While she gets the lights strung on her house and fence in October, Knifley said she waits till the middle of November to put her wooden decorations out. The rain damages the wood and she leaves them out until the first of January. She said leaving the decorations up for a month gives everyone who wants to come plenty of time.

“I have had a lot of people that want to help me and I think that’s very sweet of them,” Knifley said.

But she said she always turns them down because she enjoys doing it herself. This year though, one of her daughters insisted on helping setting up the life-sized nativity scene.

Knifley said she hopes to continue her Christmas decorating for many years to come. She said she has been fortunate to have good health and even a knee replacement was not enough to slow her down much.

“The Lord is good to me, so I try to be good to other people,” Knifley said. “I think that’s what he would want me to do.”

Knifley’s decorations can be seen at her home at 275 J. Knifley Road in Elk Horn.

If one is simply looking for a few laughs this Christmas, consider watching a video that gives a rare glimpse into the lives of “Elves on the Shelf,” created by the pastor and members of Vineyard Campbellsville.

The video, which was created for the Vineyard’s annual Christmas dinner and talent show, had 610 views on YouTube at press time.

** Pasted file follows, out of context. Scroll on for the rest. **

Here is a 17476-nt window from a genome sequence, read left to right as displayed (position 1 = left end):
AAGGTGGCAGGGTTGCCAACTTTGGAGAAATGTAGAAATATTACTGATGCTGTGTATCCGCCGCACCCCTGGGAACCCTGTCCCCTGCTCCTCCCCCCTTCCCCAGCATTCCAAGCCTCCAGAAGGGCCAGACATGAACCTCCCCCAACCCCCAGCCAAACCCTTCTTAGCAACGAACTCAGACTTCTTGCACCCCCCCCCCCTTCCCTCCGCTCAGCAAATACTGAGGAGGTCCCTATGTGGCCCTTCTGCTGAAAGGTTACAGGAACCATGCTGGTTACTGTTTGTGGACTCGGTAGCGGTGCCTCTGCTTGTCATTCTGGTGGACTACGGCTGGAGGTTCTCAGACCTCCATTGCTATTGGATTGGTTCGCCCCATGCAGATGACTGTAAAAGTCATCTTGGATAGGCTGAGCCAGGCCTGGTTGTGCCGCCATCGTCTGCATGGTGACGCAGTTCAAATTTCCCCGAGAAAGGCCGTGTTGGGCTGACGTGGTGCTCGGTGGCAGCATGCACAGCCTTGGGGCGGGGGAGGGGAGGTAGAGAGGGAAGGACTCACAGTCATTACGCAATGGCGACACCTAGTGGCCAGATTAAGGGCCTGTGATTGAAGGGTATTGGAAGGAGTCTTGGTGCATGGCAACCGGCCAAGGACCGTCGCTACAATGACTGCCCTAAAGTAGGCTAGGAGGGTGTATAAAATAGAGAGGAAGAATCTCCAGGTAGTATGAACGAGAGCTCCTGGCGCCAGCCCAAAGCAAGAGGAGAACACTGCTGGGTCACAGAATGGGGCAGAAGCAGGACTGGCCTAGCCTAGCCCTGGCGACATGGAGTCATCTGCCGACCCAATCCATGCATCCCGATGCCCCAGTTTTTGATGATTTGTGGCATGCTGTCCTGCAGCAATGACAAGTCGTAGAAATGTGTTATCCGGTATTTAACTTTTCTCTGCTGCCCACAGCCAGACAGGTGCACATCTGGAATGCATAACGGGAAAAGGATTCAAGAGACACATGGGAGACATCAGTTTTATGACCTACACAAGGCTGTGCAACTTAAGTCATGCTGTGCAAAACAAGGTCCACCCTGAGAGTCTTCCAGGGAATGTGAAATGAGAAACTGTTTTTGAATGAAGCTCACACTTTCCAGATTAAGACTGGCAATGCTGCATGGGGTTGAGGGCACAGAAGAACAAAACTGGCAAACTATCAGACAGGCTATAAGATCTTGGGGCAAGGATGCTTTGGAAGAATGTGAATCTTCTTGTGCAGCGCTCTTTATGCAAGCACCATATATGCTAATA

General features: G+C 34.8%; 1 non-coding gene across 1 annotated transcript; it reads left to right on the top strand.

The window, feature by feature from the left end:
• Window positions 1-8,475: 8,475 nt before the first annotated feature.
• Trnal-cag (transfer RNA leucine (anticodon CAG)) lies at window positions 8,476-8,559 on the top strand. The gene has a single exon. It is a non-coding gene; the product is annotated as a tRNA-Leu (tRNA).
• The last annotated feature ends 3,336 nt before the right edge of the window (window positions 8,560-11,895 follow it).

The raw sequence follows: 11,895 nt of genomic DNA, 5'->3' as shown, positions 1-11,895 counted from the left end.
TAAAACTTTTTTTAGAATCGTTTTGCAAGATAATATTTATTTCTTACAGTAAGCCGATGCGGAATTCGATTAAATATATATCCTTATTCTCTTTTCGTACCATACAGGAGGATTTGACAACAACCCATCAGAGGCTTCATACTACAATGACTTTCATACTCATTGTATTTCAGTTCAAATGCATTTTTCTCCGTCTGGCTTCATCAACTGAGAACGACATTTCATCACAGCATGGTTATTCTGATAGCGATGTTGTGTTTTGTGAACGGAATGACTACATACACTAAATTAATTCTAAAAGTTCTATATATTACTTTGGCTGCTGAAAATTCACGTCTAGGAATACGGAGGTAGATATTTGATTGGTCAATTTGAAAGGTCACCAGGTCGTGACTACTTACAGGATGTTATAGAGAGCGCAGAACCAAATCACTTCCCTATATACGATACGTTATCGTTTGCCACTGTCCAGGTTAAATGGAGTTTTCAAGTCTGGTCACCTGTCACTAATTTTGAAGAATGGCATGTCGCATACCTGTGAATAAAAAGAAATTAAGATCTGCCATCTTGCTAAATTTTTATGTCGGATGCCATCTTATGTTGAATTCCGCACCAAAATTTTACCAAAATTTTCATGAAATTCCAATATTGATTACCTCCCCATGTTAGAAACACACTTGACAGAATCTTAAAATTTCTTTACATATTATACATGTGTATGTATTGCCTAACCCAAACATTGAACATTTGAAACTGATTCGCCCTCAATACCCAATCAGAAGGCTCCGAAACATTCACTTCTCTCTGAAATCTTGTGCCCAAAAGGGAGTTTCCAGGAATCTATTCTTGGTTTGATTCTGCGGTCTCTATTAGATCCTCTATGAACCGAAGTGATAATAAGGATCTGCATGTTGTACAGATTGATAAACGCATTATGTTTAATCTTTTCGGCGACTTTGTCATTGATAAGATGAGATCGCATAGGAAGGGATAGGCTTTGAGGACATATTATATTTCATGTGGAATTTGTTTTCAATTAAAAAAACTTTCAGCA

“We’re always trying to invent some silly thing that the staff can contribute to,” Andrew Ward, leader of family ministries at the Vineyard, said.

Ward said he and Pastor Adam Russell knew a lot of families in the church had an “Elf on the Shelf,” so they thought this would be something entertaining for adults and children.

Ward said that while the editing was tedious, it was an overall fun experience for everyone involved.
Vineyard member Marcus Stanfield said when he was invited to play a starring role as the father who is constantly tormented by the elves in the video, he did not know what he was getting himself into.

“They’re just so annoying,” Stanfield said. “Those little elves, I’m telling you.”

Stanfield said that his children, Ezra, 4, and Lyric, 3, who also appear in the video, have an “Elf on the Shelf” named Ollie.

He said it came with a book, which tells the story of the elf.  “The elf comes out every year, around Christmas time,” Stanfield said. “At night, he goes back to the North Pole and reports to Santa how your kids have acted that day.”

He said his children had a blast making the video, but he has had to interfere a few times when they tried imitating the elves’ wild antics.

The video was recorded at Stanfield’s house and the naughty elves made quite a mess in his kitchen.

“I insisted on helping clean, but actually they refused and they would not let me,” Stanfield said.

“Apparently, every time they thought they were done, they would find Rice Krispies or Ramen noodles somewhere else.”

According to Ward, the most challenging part of the video was not fainting from the constrictive material of the costumes.

Stanfield said the idea of the video was hilarious, so he had fun even though he was the victim.

The video can be found on YouTube by searching for “Elf Hunters Campbellsville Vineyard,” and is appropriate for viewers of all ages.

“It certainly got a good reception at the church,” Ward said. “I don’t think we scarred too many kids for life, so that was a bonus.”